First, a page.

As a child, when the High Holiday season approached, the day I anticipated most was Simchat Torah. What an exciting day! The kids would get flags and dance around the Torahs together with the adults. We would have delicious treats and we even got to watch the adults behave like kids. This was a day when everyone had fun, dancing and feasting: adults, kids and many people who didn’t usually come to synagogue. I always tell people, if you are going to bring your children to the synagogue one day a year, make it Simchat Torah so that they can see the joy and vitality of Judaism.
Each Shabbat, we read a section of the Torah in the synagogue, completing all five books every year. The conclusion of the cycle is on Simchat Torah—this year at sundown, Monday, October 24—and we celebrate that day with great fanfare. The first question many ask is, why is this done at this time of year and not on Shavuot, the day that G-d gave the Torah at Mount Sinai? The answer is that after the Jews received the Torah and Moses brought down the two tablets with the Ten Commandments, the people made a golden calf and violated the first two commandments, to accept one G-d and not to worship other gods.
Moses broke those tablets and spent the next 80 days praying for atonement and ultimately bringing down a second set of tablets on the day of Yom Kippur. So the second tablets represent atonement and forgiveness. Being righteous is a great thing, but even greater than that is the power of teshuva — a return to the right path after a transgression and reconnecting with G-d. The conclusion and celebration of the Torah is done shortly after Yom Kippur at the culmination of the joyous festival of Sukkot.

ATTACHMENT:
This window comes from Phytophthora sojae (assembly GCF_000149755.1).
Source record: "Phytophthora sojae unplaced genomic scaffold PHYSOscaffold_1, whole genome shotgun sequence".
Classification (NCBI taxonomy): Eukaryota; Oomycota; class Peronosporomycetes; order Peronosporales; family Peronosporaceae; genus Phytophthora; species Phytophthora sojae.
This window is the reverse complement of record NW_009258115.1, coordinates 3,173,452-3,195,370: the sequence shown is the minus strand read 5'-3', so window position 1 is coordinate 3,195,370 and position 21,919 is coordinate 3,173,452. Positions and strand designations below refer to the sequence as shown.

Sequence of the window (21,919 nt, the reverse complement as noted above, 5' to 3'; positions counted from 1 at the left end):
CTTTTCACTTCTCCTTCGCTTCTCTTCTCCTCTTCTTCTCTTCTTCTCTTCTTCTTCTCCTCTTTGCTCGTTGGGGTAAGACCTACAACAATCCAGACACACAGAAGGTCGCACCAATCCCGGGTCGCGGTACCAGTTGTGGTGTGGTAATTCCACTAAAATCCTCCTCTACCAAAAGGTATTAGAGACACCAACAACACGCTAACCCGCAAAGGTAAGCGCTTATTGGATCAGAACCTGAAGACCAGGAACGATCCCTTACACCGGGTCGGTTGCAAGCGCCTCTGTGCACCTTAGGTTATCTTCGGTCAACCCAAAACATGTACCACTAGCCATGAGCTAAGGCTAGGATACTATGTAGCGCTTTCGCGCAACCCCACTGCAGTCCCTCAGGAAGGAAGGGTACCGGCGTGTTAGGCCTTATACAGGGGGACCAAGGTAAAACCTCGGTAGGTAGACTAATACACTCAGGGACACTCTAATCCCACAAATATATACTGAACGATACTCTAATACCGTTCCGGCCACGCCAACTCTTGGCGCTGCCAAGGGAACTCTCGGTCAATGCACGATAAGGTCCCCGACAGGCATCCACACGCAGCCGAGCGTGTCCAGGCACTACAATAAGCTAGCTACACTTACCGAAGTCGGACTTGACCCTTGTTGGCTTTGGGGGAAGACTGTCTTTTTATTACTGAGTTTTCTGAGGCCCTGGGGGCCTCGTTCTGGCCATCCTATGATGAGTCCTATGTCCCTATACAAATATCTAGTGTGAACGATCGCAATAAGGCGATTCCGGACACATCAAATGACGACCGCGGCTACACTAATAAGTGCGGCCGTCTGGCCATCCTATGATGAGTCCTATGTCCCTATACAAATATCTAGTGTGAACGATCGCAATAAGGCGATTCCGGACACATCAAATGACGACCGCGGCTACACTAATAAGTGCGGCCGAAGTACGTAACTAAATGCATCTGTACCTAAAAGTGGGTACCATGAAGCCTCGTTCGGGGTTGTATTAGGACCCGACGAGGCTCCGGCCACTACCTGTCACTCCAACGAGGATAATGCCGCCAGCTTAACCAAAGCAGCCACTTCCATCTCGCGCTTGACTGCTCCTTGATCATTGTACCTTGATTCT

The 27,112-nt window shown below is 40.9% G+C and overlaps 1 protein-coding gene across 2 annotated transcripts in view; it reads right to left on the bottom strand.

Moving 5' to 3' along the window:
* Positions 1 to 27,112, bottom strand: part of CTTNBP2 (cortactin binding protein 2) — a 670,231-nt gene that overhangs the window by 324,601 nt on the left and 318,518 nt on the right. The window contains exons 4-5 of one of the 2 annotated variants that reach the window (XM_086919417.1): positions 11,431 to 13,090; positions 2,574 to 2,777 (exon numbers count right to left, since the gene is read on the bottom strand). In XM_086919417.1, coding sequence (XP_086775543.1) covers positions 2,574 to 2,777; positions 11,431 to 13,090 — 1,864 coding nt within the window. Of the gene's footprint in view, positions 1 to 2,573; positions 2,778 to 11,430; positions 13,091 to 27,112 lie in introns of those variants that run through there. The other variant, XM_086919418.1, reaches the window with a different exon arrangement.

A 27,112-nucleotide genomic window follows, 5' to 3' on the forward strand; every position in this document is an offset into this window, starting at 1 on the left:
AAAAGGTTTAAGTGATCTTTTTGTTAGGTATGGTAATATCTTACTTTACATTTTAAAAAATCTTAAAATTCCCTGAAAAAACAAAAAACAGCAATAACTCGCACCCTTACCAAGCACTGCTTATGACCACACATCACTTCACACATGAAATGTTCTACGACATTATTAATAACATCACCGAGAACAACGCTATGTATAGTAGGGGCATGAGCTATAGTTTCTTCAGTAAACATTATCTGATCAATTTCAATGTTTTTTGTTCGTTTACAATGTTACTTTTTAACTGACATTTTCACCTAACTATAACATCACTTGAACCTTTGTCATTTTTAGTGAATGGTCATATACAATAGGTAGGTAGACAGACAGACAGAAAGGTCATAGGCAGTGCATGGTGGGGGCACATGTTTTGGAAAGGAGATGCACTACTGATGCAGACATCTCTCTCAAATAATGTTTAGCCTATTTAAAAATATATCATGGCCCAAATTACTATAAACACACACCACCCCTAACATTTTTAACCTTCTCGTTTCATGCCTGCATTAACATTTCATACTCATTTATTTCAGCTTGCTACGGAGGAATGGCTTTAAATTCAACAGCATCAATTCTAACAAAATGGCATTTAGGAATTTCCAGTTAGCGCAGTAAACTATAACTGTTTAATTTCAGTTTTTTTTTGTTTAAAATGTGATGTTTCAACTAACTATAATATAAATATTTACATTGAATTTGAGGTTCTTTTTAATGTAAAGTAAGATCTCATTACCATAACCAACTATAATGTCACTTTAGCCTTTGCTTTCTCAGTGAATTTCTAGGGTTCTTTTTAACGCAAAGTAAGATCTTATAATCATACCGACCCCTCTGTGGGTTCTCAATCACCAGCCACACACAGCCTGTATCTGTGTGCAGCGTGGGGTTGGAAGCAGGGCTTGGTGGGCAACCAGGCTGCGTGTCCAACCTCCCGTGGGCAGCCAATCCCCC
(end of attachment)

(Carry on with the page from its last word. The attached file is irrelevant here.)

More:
The second question people ask is, if we are celebrating the Torah, which is our guide to daily life, why aren’t we spending the day studying? Why are we dancing with a closed Torah with its cover on? The answer is that on Simchat Torah we are celebrating our essential bond with the Torah and G-d, and that is something to which we all have equal access. It’s not about how knowledgeable we are, and whether we have been involved in Torah or not — that bond can never be broken. It is always heartwarming to me to see the diverse group of people who come to dance with the Torah. Novices and Torah scholars, children and adults, everyone expressing their Judaism and celebrating our heritage together. This beautiful day inspires us to pursue and express our connection to Torah and our history throughout the year.